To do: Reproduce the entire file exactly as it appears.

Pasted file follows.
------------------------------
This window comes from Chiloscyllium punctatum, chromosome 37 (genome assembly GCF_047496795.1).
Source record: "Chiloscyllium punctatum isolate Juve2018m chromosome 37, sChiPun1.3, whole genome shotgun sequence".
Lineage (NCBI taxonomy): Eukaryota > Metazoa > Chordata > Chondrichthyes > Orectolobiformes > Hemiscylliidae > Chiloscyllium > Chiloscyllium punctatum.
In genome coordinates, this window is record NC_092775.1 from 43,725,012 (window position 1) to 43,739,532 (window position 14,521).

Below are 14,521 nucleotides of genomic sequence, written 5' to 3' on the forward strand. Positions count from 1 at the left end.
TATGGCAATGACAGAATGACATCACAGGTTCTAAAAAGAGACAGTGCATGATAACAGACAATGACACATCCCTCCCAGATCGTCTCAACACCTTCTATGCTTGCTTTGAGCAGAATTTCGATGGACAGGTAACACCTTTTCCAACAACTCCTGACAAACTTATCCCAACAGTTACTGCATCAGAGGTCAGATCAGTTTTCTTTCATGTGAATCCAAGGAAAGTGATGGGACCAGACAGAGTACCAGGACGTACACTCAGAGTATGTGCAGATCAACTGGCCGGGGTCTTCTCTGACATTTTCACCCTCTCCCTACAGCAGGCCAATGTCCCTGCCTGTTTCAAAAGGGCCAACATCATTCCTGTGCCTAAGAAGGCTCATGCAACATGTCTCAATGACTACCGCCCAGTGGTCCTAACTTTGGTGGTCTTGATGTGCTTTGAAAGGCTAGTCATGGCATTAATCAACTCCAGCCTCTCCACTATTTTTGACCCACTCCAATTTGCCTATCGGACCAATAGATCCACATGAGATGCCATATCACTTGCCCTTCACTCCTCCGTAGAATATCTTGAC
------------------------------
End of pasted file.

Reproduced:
This window comes from Chiloscyllium punctatum, chromosome 37 (genome assembly GCF_047496795.1).
Source record: "Chiloscyllium punctatum isolate Juve2018m chromosome 37, sChiPun1.3, whole genome shotgun sequence".
Lineage (NCBI taxonomy): Eukaryota > Metazoa > Chordata > Chondrichthyes > Orectolobiformes > Hemiscylliidae > Chiloscyllium > Chiloscyllium punctatum.
In genome coordinates, this window is record NC_092775.1 from 43,725,012 (window position 1) to 43,739,532 (window position 14,521).

Below are 14,521 nucleotides of genomic sequence, written 5' to 3' on the forward strand. Positions count from 1 at the left end.
TATGGCAATGACAGAATGACATCACAGGTTCTAAAAAGAGACAGTGCATGATAACAGACAATGACACATCCCTCCCAGATCGTCTCAACACCTTCTATGCTTGCTTTGAGCAGAATTTCGATGGACAGGTAACACCTTTTCCAACAACTCCTGACAAACTTATCCCAACAGTTACTGCATCAGAGGTCAGATCAGTTTTCTTTCATGTGAATCCAAGGAAAGTGATGGGACCAGACAGAGTACCAGGACGTACACTCAGAGTATGTGCAGATCAACTGGCCGGGGTCTTCTCTGACATTTTCACCCTCTCCCTACAGCAGGCCAATGTCCCTGCCTGTTTCAAAAGGGCCAACATCATTCCTGTGCCTAAGAAGGCTCATGCAACATGTCTCAATGACTACCGCCCAGTGGTCCTAACTTTGGTGGTCTTGATGTGCTTTGAAAGGCTAGTCATGGCATTAATCAACTCCAGCCTCTCCACTATTTTTGACCCACTCCAATTTGCCTATCGGACCAATAGATCCACATGAGATGCCATATCACTTGCCCTTCACTCCTCCGTAGAATATCTTGAC